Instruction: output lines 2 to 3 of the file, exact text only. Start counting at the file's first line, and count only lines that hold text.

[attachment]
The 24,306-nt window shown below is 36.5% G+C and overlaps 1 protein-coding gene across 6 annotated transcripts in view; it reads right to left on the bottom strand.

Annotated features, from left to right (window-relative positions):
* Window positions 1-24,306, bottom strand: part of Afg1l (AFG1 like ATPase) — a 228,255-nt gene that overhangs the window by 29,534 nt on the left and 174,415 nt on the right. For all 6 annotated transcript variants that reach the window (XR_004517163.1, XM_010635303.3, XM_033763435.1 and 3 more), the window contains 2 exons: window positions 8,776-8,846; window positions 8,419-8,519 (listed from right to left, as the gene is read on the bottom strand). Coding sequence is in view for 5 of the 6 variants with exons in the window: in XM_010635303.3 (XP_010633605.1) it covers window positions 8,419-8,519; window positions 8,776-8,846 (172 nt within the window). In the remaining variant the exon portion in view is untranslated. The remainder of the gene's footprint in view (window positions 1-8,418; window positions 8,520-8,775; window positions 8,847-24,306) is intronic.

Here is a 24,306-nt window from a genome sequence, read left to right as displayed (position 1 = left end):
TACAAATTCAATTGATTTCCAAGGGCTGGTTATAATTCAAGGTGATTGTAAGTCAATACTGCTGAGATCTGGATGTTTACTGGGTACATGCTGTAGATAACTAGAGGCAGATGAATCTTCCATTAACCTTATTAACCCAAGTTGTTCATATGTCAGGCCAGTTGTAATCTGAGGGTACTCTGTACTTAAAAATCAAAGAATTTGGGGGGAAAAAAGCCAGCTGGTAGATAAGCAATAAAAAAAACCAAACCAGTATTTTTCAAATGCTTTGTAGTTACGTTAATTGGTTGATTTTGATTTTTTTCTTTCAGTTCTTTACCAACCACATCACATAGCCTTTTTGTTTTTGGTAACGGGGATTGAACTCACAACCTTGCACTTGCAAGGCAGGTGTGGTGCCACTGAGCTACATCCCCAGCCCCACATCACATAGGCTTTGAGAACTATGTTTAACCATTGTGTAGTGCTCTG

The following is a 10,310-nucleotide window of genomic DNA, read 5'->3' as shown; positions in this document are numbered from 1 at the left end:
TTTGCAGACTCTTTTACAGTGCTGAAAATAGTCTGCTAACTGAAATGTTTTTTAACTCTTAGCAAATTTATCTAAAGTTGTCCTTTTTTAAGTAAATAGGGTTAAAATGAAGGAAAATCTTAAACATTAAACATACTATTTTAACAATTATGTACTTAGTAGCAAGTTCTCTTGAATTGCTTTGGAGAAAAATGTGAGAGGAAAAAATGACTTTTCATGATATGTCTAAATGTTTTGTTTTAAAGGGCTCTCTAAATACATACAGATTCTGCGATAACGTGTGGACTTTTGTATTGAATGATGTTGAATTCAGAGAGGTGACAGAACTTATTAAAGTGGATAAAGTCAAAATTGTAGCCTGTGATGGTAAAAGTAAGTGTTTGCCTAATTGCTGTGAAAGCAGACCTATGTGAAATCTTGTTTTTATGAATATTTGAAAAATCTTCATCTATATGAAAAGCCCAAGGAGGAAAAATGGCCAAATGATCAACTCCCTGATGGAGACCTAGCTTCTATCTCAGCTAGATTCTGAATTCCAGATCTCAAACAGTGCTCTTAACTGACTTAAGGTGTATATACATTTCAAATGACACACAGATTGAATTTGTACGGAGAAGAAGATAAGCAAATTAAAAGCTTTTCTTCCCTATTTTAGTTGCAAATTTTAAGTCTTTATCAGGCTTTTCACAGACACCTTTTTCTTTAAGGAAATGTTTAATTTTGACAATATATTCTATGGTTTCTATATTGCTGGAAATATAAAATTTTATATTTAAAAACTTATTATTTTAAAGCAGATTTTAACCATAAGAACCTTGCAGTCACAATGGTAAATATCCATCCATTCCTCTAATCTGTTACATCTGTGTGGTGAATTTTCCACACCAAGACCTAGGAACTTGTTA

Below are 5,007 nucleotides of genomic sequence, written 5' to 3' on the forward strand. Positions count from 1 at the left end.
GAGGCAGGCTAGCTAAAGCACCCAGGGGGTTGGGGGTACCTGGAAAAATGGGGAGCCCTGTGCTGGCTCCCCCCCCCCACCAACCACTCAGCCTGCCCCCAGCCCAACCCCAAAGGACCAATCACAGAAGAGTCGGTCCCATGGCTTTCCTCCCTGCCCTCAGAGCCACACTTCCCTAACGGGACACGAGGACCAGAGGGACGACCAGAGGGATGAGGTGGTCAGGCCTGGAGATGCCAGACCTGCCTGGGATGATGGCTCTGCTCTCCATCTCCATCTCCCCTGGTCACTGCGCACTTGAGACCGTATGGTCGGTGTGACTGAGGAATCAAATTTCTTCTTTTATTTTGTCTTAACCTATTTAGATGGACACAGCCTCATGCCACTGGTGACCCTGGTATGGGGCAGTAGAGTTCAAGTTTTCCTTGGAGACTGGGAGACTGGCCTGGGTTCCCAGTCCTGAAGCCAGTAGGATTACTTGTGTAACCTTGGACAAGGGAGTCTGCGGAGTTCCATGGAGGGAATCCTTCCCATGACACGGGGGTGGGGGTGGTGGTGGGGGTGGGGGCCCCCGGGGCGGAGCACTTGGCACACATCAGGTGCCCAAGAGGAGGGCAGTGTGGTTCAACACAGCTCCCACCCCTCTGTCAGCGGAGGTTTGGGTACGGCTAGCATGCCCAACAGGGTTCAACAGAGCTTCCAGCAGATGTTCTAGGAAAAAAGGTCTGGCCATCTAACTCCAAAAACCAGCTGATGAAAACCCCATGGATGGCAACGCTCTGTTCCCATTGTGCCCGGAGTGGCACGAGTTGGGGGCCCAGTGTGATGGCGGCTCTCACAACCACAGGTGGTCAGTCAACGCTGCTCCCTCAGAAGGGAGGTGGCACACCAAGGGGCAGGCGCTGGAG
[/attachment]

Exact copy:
Annotated features, from left to right (window-relative positions):
* Window positions 1-24,306, bottom strand: part of Afg1l (AFG1 like ATPase) — a 228,255-nt gene that overhangs the window by 29,534 nt on the left and 174,415 nt on the right. For all 6 annotated transcript variants that reach the window (XR_004517163.1, XM_010635303.3, XM_033763435.1 and 3 more), the window contains 2 exons: window positions 8,776-8,846; window positions 8,419-8,519 (listed from right to left, as the gene is read on the bottom strand). Coding sequence is in view for 5 of the 6 variants with exons in the window: in XM_010635303.3 (XP_010633605.1) it covers window positions 8,419-8,519; window positions 8,776-8,846 (172 nt within the window). In the remaining variant the exon portion in view is untranslated. The remainder of the gene's footprint in view (window positions 1-8,418; window positions 8,520-8,775; window positions 8,847-24,306) is intronic.